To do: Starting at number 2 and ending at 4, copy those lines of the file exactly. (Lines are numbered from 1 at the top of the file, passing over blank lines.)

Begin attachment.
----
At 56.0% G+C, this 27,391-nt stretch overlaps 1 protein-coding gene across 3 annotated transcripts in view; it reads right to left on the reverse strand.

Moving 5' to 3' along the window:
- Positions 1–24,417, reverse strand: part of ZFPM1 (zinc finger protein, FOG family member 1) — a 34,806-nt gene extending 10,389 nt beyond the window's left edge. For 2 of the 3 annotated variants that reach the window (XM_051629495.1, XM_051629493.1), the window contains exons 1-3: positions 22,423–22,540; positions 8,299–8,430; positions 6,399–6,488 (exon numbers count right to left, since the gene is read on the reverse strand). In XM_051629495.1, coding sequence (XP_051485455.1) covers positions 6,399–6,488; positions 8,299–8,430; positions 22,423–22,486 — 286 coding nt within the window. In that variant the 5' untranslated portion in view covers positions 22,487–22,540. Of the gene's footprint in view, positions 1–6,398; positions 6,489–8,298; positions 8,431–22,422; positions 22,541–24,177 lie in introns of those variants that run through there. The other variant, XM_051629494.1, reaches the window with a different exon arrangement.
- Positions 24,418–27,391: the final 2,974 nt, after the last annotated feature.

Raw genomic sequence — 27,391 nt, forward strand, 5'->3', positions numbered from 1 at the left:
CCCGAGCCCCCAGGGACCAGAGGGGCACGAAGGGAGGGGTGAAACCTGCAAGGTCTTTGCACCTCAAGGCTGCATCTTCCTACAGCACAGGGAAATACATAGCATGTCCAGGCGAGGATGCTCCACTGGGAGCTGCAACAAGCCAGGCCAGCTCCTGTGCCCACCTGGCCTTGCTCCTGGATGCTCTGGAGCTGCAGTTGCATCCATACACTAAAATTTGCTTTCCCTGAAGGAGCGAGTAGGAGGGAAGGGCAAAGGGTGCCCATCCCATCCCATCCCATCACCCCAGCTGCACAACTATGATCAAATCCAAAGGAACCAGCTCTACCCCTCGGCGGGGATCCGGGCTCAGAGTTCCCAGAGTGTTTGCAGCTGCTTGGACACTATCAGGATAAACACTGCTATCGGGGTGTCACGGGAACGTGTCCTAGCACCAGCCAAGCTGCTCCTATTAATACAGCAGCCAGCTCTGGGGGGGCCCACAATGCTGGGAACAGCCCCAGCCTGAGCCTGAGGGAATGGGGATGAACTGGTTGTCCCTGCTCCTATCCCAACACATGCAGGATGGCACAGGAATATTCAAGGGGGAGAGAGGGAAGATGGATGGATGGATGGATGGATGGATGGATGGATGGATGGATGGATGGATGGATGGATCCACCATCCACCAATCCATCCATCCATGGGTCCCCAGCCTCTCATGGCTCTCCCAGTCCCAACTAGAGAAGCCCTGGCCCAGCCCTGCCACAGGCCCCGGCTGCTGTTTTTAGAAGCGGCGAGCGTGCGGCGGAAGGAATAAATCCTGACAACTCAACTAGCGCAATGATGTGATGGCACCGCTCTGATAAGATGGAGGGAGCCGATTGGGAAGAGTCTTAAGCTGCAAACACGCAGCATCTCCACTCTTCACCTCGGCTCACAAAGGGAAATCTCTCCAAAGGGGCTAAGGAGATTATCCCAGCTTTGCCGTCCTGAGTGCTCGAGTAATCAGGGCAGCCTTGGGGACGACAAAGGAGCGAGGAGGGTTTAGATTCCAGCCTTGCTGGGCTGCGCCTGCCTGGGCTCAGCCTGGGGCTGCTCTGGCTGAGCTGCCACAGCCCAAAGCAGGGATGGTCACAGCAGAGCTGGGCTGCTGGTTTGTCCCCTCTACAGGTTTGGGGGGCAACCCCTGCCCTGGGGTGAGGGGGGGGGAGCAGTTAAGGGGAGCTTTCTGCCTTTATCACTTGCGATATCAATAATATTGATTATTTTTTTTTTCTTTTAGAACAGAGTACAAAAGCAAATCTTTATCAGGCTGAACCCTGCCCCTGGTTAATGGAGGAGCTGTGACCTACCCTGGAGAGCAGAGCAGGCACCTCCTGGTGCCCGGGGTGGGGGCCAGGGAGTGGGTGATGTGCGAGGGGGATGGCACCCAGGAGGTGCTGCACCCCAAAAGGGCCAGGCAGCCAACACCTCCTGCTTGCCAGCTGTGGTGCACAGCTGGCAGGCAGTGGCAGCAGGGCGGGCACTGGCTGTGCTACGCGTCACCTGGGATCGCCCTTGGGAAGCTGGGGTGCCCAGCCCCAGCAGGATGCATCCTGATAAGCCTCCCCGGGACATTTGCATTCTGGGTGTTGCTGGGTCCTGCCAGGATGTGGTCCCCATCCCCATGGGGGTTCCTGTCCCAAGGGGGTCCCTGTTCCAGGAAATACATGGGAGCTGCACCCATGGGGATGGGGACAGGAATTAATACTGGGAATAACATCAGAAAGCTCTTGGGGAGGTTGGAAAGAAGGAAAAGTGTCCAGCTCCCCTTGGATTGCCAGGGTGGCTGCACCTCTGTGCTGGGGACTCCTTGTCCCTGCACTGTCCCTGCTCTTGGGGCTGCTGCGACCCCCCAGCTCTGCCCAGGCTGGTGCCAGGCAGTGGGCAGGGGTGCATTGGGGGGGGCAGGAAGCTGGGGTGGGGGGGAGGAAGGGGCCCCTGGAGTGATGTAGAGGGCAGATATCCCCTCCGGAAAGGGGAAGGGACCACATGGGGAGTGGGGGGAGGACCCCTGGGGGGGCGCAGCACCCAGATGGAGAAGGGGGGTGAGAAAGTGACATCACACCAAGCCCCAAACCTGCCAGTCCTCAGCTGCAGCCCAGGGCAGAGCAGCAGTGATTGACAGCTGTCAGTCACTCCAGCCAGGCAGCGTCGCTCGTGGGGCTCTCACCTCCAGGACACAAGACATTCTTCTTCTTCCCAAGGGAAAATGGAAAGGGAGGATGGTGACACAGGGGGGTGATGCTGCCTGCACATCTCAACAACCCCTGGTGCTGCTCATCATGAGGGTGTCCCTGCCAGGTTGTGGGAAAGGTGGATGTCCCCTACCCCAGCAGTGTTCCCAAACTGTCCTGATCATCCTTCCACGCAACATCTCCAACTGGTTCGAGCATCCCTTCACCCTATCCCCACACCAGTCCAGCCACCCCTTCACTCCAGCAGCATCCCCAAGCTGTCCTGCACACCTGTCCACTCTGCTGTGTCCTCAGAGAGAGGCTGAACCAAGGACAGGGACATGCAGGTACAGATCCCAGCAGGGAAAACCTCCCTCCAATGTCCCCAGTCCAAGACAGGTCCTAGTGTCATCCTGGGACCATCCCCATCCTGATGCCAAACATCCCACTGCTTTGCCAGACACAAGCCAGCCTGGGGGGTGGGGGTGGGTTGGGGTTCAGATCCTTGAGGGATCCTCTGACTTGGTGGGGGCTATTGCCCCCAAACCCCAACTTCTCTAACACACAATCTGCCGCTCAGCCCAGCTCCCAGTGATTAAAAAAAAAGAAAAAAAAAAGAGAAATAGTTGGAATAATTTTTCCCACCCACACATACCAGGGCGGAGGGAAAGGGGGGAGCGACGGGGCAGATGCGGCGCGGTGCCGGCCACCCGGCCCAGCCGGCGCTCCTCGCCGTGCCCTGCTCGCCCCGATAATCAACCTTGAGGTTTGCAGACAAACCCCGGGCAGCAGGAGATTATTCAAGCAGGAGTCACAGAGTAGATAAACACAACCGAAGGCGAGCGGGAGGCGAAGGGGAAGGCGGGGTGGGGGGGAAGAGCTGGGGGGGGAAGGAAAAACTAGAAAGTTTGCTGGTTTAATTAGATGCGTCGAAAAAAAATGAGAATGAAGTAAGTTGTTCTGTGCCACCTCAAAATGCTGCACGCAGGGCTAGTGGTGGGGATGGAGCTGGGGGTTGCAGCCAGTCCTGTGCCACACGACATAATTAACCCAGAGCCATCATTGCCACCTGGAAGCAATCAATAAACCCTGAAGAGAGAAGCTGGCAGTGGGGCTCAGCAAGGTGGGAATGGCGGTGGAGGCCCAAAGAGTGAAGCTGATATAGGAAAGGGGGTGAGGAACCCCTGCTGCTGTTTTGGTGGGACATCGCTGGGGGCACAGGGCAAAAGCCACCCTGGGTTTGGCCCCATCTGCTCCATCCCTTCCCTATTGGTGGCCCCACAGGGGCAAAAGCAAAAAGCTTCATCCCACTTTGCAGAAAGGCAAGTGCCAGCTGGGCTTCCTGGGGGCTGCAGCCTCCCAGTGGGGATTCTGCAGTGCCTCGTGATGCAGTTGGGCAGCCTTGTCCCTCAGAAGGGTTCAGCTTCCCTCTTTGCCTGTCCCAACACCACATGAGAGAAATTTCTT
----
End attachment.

Moving 5' to 3' along the window:
- Positions 1–24,417, reverse strand: part of ZFPM1 (zinc finger protein, FOG family member 1) — a 34,806-nt gene extending 10,389 nt beyond the window's left edge. For 2 of the 3 annotated variants that reach the window (XM_051629495.1, XM_051629493.1), the window contains exons 1-3: positions 22,423–22,540; positions 8,299–8,430; positions 6,399–6,488 (exon numbers count right to left, since the gene is read on the reverse strand). In XM_051629495.1, coding sequence (XP_051485455.1) covers positions 6,399–6,488; positions 8,299–8,430; positions 22,423–22,486 — 286 coding nt within the window. In that variant the 5' untranslated portion in view covers positions 22,487–22,540. Of the gene's footprint in view, positions 1–6,398; positions 6,489–8,298; positions 8,431–22,422; positions 22,541–24,177 lie in introns of those variants that run through there. The other variant, XM_051629494.1, reaches the window with a different exon arrangement.
- Positions 24,418–27,391: the final 2,974 nt, after the last annotated feature.